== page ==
Searching for Evil

Or Why it’s about the dopiest thing we’re spending our tax dollars on.

Book Cover

In ‘Little Brother‘, the hero, Marcus, explains the problem of casting too wide a net when searching for evil:

“If you ever decide to do something as stupid as build an automatic terrorism detector, here’s a math lesson you need to learn first. It’s called “the paradox of the false positive,” and it’s a doozy.

Say you have a new disease, called Super-AIDS. Only one in a million people gets Super-AIDS. You develop a test for Super-AIDS that’s 99 percent accurate. I mean, 99 percent of the time, it gives the correct result — true if the subject is infected, and false if the subject is healthy. You give the test to a million people.

One in a million people have Super-AIDS. One in a hundred people that you test will generate a “false positive” — the test will say he has Super-AIDS even though he doesn’t. That’s what “99 percent accurate” means: one percent wrong.

What’s one percent of one million?

1,000,000/100 = 10,000

One in a million people has Super-AIDS. If you test a million random people, you’ll probably only find one case of real Super-AIDS. But your test won’t identify *one* person as having Super-AIDS. It will identify *10,000* people as having it.

Your 99 percent accurate test will perform with 99.99 percent *inaccuracy*.

That’s the paradox of the false positive. When you try to find something really rare, your test’s accuracy has to match the rarity of the thing you’re looking for. If you’re trying to point at a single pixel on your screen, a sharp pencil is a good pointer: the pencil-tip is a lot smaller (more accurate) than the pixels. But a pencil-tip is no good at pointing at a single *atom* in your screen. For that, you need a pointer — a test — that’s one atom wide or less at the tip.

This is the paradox of the false positive, and here’s how it applies to terrorism:

Terrorists are really rare. In a city of twenty million like New York, there might be one or two terrorists. Maybe ten of them at the outside. 10/20,000,000 = 0.00005 percent. One twenty-thousandth of a percent.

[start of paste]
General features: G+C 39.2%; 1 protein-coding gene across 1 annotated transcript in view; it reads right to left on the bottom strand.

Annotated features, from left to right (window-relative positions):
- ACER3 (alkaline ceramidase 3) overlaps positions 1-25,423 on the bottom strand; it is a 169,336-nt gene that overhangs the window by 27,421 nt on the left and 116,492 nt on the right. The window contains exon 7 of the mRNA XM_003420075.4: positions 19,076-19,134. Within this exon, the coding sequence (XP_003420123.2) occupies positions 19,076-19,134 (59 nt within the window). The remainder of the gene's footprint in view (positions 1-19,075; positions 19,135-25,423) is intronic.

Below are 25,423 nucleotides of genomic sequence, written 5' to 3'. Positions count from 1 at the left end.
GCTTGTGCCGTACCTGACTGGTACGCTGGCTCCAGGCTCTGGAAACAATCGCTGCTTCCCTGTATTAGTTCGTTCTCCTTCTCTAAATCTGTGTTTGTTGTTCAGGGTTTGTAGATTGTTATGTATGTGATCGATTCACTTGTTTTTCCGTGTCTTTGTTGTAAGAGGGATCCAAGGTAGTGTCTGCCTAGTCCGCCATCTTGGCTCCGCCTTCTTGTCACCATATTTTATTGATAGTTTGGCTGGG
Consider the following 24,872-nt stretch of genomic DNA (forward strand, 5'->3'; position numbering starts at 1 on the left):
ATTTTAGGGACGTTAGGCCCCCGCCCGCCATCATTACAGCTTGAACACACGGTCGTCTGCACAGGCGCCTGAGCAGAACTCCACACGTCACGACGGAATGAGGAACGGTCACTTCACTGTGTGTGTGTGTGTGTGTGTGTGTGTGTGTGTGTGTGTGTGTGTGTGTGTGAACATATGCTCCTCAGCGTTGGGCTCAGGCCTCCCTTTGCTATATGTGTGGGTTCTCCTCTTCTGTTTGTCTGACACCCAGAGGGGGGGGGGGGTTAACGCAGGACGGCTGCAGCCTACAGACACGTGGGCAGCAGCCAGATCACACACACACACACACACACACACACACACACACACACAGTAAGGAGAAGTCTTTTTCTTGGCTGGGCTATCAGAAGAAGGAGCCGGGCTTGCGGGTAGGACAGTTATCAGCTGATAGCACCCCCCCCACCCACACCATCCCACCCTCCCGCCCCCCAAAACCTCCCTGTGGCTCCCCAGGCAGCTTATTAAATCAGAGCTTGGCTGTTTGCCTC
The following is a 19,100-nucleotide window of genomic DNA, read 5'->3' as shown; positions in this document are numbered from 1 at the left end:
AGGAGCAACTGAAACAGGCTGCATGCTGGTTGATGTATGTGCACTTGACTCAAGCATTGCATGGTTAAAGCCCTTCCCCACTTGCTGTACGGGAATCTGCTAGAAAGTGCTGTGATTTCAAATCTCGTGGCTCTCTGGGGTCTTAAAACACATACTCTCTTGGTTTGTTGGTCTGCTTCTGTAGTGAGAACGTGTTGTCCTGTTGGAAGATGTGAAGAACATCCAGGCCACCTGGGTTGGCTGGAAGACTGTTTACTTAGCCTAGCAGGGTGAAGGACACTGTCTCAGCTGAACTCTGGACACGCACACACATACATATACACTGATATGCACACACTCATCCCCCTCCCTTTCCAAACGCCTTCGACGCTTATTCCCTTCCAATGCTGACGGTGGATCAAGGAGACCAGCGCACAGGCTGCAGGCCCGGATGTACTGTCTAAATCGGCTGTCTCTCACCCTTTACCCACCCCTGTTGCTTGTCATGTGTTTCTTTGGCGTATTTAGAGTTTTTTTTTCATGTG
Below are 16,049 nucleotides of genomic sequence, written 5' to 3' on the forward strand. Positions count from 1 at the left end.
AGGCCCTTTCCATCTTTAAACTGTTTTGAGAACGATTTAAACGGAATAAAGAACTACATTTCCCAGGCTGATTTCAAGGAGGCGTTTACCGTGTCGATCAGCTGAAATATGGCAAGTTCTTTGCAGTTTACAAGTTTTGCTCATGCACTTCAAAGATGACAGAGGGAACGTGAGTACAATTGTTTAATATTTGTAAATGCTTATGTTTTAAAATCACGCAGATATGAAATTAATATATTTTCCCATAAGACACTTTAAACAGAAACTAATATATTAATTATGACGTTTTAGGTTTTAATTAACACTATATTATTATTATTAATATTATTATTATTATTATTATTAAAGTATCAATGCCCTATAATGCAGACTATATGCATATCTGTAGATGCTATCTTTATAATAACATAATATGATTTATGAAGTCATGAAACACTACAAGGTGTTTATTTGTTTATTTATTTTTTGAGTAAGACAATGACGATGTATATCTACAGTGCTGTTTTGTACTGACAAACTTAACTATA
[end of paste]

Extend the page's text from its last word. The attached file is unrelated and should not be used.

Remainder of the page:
That’s pretty rare all right. Now, say you’ve got some software that can sift through all the bank-records, or toll-pass records, or public transit records, or phone-call records in the city and catch terrorists 99 percent of the time.

In a pool of twenty million people, a 99 percent accurate test will identify two hundred thousand people as being terrorists. But only ten of them are terrorists. To catch ten bad guys, you have to haul in and investigate two hundred thousand innocent people.”

Similarly, another blogger described the trap of correlation fallacies as explained in Stephen Jay Gould’s The Mismeasure of Man; even commentators who strongly disagree with most of Gould’s analyses generally say that his explanation of correlation and factor analysis are an excellent introduction to the subject.

I’ll briefly touch on one correlational fallacy, known as the ecological fallacy, because I saw an example of it in another thread. There are two kinds of correlations: individual correlations and ecological correlations. The former are based on observations of individuals; the latter are based on observations of aggregates. In the example here, the correlation is between income and birth rate. An individual correlation uses families as the unit of analysis; you look at how much money a family makes and how many kids they have. An ecological correlation uses regions (countries, states, counties, etc.) as the unit of analysis; you look at the average family income and average family size in each region.

As it turns out, the individual correlation between income and family size is positive whereas the ecological correlation is negative. Poorer regions generally have higher birth rates than wealthier regions, but within each region, poorer people have lower birth rates than wealthier people. Thus it’s incorrect to say that poor people have higher birth rates than middle-class people.

A similar example: in the last 3 US Presidential elections, higher-income people were considerably more likely to vote for the Republican. But states with higher average incomes were considerably more likely to give their electoral votes to the Democrat.

The upshot of all of this is that group averages simply don’t behave like individual measurements, no matter how much we “intuitively” expect them to. Believe it or not, the root cause of ecological fallacies is forgetting a simple bit of elementary-school arithmetic, namely that the sum of two or more fractions is not the same as the sum of their numerators divided by the sum of their denominators.”

Bottom line. If we try to protect ourselves to the hundred percentile, we’ll end up with 1000 fold increase in restrictions on everyone’s potential liberty without the proportionate improvement in safety as evil will simply adapt to the environment. Evolution dictates it.

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